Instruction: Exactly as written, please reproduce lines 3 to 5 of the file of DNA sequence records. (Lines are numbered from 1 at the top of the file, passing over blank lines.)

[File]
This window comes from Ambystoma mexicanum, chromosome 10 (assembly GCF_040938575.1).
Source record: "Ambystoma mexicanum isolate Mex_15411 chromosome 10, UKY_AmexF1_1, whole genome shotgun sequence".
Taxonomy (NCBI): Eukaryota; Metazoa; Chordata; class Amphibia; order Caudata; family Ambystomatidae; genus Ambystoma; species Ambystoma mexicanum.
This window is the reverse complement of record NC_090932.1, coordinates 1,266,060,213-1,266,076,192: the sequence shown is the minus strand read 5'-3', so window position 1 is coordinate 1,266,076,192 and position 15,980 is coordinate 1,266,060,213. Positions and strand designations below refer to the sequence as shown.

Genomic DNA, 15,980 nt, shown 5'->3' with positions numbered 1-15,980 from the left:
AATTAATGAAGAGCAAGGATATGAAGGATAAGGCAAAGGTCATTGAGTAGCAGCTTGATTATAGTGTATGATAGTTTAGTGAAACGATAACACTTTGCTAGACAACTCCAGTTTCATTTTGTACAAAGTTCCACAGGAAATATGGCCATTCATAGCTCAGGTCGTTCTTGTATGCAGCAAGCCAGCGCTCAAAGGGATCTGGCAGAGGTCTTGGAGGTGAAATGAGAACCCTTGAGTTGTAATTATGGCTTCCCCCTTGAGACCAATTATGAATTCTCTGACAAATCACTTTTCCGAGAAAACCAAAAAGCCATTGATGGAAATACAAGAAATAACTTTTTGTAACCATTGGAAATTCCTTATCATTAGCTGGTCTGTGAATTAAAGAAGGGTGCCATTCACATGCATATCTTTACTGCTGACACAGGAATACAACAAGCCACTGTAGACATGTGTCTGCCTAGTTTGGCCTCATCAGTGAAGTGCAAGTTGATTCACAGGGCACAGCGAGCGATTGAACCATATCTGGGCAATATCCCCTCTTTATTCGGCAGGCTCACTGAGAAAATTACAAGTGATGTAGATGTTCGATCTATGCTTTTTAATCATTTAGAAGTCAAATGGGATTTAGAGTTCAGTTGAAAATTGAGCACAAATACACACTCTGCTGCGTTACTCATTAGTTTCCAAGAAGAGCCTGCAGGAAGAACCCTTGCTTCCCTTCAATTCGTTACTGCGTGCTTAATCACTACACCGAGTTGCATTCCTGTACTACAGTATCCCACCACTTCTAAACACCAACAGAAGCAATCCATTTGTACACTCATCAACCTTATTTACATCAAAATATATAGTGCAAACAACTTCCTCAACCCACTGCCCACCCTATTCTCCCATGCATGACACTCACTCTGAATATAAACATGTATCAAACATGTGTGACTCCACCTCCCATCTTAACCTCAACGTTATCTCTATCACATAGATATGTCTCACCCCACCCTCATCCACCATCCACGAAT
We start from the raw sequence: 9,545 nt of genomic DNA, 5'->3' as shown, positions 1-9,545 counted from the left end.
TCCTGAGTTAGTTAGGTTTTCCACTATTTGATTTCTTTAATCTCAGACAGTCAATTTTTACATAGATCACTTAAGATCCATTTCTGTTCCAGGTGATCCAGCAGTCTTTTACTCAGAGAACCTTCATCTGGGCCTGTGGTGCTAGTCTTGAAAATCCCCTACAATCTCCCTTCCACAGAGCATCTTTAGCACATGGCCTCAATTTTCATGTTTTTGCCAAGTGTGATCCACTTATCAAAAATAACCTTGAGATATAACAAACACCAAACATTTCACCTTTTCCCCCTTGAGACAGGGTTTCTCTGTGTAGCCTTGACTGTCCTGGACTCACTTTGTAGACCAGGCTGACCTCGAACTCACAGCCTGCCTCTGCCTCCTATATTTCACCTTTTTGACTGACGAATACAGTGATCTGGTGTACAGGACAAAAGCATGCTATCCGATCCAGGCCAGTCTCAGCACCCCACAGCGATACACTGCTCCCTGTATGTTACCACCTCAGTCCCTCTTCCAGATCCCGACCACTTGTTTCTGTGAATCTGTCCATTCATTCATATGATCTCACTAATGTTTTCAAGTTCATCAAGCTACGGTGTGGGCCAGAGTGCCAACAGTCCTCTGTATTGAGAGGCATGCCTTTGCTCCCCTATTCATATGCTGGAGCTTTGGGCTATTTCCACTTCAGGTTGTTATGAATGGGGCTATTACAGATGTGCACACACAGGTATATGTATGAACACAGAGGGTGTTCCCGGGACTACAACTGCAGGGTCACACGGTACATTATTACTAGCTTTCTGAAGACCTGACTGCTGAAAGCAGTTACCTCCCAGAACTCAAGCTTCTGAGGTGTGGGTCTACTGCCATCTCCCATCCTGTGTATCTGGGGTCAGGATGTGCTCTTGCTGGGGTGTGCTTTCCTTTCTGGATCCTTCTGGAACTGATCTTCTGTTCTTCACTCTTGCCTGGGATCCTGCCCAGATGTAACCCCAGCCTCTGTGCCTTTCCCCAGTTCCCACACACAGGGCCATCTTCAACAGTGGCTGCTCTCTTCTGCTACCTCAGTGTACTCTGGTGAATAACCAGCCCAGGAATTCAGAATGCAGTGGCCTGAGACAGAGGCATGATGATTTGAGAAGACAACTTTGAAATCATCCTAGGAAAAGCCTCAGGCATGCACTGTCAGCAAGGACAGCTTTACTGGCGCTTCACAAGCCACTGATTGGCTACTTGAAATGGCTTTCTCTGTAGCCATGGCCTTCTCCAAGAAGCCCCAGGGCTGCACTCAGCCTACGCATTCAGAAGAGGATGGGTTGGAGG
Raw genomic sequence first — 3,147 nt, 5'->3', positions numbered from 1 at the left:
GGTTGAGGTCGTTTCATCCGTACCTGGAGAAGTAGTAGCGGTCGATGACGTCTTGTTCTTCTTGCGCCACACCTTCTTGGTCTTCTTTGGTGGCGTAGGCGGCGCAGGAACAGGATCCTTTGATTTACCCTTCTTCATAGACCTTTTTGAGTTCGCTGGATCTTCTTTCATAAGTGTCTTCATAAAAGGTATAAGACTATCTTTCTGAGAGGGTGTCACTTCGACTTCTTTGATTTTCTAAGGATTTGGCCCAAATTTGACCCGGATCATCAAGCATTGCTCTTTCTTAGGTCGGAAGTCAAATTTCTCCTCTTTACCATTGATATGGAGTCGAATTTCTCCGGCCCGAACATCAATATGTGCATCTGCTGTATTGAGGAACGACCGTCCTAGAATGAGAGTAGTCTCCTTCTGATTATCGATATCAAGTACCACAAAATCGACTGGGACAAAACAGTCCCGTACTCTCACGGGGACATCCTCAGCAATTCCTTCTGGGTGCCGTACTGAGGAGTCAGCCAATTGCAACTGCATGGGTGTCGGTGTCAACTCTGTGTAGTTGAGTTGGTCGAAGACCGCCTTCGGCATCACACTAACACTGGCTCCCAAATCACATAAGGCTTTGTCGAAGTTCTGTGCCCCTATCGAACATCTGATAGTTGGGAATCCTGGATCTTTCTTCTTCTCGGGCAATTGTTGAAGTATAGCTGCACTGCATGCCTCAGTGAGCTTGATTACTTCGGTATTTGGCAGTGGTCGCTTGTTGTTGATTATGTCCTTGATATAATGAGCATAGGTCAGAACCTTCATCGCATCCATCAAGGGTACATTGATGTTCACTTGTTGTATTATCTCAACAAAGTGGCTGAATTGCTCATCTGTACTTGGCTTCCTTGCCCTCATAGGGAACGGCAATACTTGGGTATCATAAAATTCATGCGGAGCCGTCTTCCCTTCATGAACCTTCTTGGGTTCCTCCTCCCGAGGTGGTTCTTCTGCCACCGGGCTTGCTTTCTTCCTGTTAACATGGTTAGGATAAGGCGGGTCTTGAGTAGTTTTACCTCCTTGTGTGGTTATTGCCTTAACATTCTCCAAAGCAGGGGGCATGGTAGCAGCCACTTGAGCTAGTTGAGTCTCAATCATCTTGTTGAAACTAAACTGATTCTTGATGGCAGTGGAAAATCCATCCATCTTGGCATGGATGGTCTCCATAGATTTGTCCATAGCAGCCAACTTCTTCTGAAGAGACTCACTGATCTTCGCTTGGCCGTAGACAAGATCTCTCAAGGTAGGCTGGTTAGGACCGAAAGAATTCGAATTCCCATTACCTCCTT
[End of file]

Taxonomy (NCBI): Eukaryota; Metazoa; Chordata; class Amphibia; order Caudata; family Ambystomatidae; genus Ambystoma; species Ambystoma mexicanum.
This window is the reverse complement of record NC_090932.1, coordinates 1,266,060,213-1,266,076,192: the sequence shown is the minus strand read 5'-3', so window position 1 is coordinate 1,266,076,192 and position 15,980 is coordinate 1,266,060,213. Positions and strand designations below refer to the sequence as shown.

Genomic DNA, 15,980 nt, shown 5'->3' with positions numbered 1-15,980 from the left: